The rogues behind culture change

Written by Stuart Haden on September 28, 2016

In my last posting I talked about positioning resources as the foundation of culture change initiatives. Even if a strategy and business case for embedding change has been developed it can still feel like a daunting prospect. A top down effort to shift mindsets across an organisation is no mean feat. Which is why I also recommend working bottom up with individuals and teams. Seek out a few rogues who can influence the culture change.

Back to our coaching cultures example, individuals need to be offered resources, a reference point. Before jumping straight in we also need to ensure that the ability to be coached is recognised. If coachability is well developed then you can harness the classic shift for individuals as they move from coachee to coach. Remember, you are one of the first individuals at the foot of this mountain. What resources can you access to develop your coaching prowess? How coachable are you? Who are you coaching?

Sitting between individuals and the organisation are teams. Why not work with teams who are early adopters, the ones that need it most. Now we can introduce the formal development of coaching skills. Maybe participation can lead to being part of an internal coaching group, a community for like-minded individuals. Create profiles for these coaches and agree the initiatives and individuals that they can best support. Evaluation and assessment can also start to gain momentum.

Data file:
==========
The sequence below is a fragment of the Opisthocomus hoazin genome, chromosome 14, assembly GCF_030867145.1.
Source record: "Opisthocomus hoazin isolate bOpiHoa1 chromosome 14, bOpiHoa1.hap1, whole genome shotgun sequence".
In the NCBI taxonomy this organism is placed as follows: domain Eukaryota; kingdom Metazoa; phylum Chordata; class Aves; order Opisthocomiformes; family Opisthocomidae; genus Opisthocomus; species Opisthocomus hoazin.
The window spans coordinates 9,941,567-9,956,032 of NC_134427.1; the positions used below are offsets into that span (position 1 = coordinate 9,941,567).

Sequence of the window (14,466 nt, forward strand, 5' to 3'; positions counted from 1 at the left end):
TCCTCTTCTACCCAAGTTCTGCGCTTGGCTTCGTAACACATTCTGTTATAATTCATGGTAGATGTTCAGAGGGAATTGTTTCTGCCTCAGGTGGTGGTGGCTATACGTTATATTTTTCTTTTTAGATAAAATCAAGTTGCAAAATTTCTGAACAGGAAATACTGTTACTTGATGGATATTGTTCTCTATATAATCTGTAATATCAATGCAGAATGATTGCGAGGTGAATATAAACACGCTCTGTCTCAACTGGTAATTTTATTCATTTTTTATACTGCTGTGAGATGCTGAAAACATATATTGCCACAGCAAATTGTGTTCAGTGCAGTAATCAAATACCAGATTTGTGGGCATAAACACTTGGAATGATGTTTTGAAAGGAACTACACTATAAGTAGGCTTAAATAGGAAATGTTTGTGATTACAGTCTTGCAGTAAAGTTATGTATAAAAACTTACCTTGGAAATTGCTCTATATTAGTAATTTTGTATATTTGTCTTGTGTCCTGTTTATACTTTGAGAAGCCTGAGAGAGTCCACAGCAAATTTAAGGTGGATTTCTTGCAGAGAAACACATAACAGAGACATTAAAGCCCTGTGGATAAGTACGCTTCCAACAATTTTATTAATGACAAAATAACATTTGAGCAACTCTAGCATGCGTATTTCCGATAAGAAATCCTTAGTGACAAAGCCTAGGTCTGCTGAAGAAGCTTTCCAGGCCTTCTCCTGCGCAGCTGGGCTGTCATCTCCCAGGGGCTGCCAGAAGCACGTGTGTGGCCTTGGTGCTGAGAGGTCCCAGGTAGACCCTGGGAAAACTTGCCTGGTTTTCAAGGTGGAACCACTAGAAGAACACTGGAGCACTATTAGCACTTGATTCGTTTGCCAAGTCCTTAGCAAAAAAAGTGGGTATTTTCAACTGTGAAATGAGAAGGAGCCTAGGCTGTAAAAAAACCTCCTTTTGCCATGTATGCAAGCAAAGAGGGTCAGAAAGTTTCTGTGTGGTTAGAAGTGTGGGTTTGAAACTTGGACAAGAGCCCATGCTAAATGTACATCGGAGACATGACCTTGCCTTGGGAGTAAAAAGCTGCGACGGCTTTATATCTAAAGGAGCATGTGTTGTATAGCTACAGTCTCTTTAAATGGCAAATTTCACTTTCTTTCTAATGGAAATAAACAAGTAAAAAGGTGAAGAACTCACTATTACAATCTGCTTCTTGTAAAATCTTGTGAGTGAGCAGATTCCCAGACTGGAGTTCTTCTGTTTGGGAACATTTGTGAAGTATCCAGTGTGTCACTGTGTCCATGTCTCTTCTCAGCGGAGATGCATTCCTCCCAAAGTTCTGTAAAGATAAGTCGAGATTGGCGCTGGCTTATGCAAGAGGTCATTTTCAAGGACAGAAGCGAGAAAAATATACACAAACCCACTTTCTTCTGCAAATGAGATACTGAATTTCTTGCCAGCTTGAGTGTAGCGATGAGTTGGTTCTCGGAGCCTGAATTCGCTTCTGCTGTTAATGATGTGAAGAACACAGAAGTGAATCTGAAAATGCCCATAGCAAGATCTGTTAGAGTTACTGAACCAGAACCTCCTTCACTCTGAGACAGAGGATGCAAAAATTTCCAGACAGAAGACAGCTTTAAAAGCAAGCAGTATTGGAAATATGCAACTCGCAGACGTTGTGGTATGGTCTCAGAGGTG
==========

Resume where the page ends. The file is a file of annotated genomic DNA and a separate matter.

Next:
At an organisation level it is helpful to have some kind of external influence, executive coaches operating at a senior level is an obvious option. Advocates for coaching will need to be sought, role modeling the desired standards. As the coaching knowledge and wisdom is shared then states of optimal performance can more regularly be achieved. Consider developing processes so that coaching is seamless. The strategy is now well defined and integrated. Maybe supervision and continuous professional development evolve so that coaching is sustainable. Reward and accreditation might even be appropriate to value contributions and recognize sound coaching principles.

This approach to developing culture change privileges individuals’ contributions and interconnectedness. Change is not exclusively top (organisation) down or bottom (individual) up. It is both; top down, bottom up. The real chemistry takes place in the middle (team). If your coaching intentions can be sensed by external parties (customers, suppliers, friends etc) then you know you’ve moved way beyond individuals to the dizzy heights of organisation wide change.